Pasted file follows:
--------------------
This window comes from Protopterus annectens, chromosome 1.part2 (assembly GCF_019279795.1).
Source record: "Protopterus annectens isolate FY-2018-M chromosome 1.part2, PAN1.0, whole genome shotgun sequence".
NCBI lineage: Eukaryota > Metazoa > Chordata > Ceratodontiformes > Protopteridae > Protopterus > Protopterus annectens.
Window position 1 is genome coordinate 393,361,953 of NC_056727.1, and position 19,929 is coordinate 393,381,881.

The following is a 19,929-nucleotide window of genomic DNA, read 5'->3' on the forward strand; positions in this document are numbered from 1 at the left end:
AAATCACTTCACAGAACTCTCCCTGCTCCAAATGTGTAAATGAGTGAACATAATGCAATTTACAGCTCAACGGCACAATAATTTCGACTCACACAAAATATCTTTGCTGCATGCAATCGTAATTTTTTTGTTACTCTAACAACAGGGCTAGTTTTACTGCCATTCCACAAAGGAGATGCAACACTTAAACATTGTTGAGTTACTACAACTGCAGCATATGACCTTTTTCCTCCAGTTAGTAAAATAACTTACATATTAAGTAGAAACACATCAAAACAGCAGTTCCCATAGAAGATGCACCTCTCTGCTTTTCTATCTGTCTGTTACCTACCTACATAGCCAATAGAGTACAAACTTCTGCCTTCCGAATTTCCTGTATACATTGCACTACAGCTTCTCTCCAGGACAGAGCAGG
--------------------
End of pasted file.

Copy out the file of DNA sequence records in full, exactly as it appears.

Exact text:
This window comes from Protopterus annectens, chromosome 1.part2 (assembly GCF_019279795.1).
Source record: "Protopterus annectens isolate FY-2018-M chromosome 1.part2, PAN1.0, whole genome shotgun sequence".
NCBI lineage: Eukaryota > Metazoa > Chordata > Ceratodontiformes > Protopteridae > Protopterus > Protopterus annectens.
Window position 1 is genome coordinate 393,361,953 of NC_056727.1, and position 19,929 is coordinate 393,381,881.

The following is a 19,929-nucleotide window of genomic DNA, read 5'->3' on the forward strand; positions in this document are numbered from 1 at the left end:
AAATCACTTCACAGAACTCTCCCTGCTCCAAATGTGTAAATGAGTGAACATAATGCAATTTACAGCTCAACGGCACAATAATTTCGACTCACACAAAATATCTTTGCTGCATGCAATCGTAATTTTTTTGTTACTCTAACAACAGGGCTAGTTTTACTGCCATTCCACAAAGGAGATGCAACACTTAAACATTGTTGAGTTACTACAACTGCAGCATATGACCTTTTTCCTCCAGTTAGTAAAATAACTTACATATTAAGTAGAAACACATCAAAACAGCAGTTCCCATAGAAGATGCACCTCTCTGCTTTTCTATCTGTCTGTTACCTACCTACATAGCCAATAGAGTACAAACTTCTGCCTTCCGAATTTCCTGTATACATTGCACTACAGCTTCTCTCCAGGACAGAGCAGG